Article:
Jürg Tschopp made this statement in the introduction of his publication characterizing the PIDDosome.18 With this important discovery, he reignited the interest in this caspase and the flame has remained strong ever since. Although many facets of the caspase-2 signaling pathway remain a mystery, the discovery that it may act as a safeguard against cancer makes it clear that caspase-2 has many critical and unique roles in regulating cell fate.
acute lymphoblastic leukemia
apoptotic protease-activating factor-1
ataxia telangiectasia mutated
caspase recruitment domain
checkpoint kinase 1
inhibitor of κB
mammalian double minute 2
- NALP, NACHT:
LRR and PYD domains-containing protein
NFκB essential modulator
nuclear factor κB
nucleotide-binding oligomerization domain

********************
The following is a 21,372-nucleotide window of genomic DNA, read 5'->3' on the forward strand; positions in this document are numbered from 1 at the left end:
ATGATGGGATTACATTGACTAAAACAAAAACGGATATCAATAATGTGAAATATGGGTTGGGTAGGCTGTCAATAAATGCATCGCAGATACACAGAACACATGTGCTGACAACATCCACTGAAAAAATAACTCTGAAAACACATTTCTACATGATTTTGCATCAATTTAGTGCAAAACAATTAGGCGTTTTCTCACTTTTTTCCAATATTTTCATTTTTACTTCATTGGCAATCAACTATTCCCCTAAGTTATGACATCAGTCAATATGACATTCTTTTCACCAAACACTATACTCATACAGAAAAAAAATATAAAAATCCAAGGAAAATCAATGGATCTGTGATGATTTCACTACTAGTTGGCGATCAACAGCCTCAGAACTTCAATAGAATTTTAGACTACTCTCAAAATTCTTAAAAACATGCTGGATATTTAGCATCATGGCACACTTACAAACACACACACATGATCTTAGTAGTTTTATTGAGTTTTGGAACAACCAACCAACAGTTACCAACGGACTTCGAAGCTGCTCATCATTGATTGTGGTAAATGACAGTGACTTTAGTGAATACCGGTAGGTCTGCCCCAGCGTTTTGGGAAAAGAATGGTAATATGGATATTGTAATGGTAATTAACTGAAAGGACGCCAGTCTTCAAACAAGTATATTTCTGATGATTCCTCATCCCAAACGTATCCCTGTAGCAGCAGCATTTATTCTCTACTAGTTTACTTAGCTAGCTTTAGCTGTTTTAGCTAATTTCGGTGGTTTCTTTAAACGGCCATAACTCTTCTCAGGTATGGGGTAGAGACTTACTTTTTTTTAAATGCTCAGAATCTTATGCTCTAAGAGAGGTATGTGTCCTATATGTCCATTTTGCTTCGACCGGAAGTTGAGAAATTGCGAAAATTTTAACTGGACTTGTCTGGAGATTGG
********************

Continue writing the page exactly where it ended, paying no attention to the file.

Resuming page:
proliferating cell nuclear antigen
p53-induced protein with a death domain
protein phosphatase 1
RIP-associated ICH-1/CAD-3 homologous protein with a death domain
receptor interacting protein kinase 1
small ubiquitin-like modifier
tumor necrosis factor
tumor necrosis factor receptor 1
tumor necrosis factor receptor type 1-associated death domain protein
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It is with immeasurable sadness that we offer this small testimony to the life and a few of the myriad contributions of our friend, Professor Jürg Tschopp. Jürg was a valued colleague, great friend and a brilliant scientist. One other small contribution is noted in another field, that of skiing; Dr Tschopp was the first to force one of us (DRG) to navigate the treacherous double-black diamond run, called ‘The Devil′s Crotch’ on Breckenridge Mountain (Jürg skied it effortlessly, while DRG did it significantly less so, but the latter has skied it since with fond memories). We will miss you in so many ways, Jürg.
The authors declare no conflict of interest.
Edited by G Melino
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Bouchier-Hayes, L., Green, D. Caspase-2: the orphan caspase. Cell Death Differ 19, 51–57 (2012). https://doi.org/10.1038/cdd.2011.157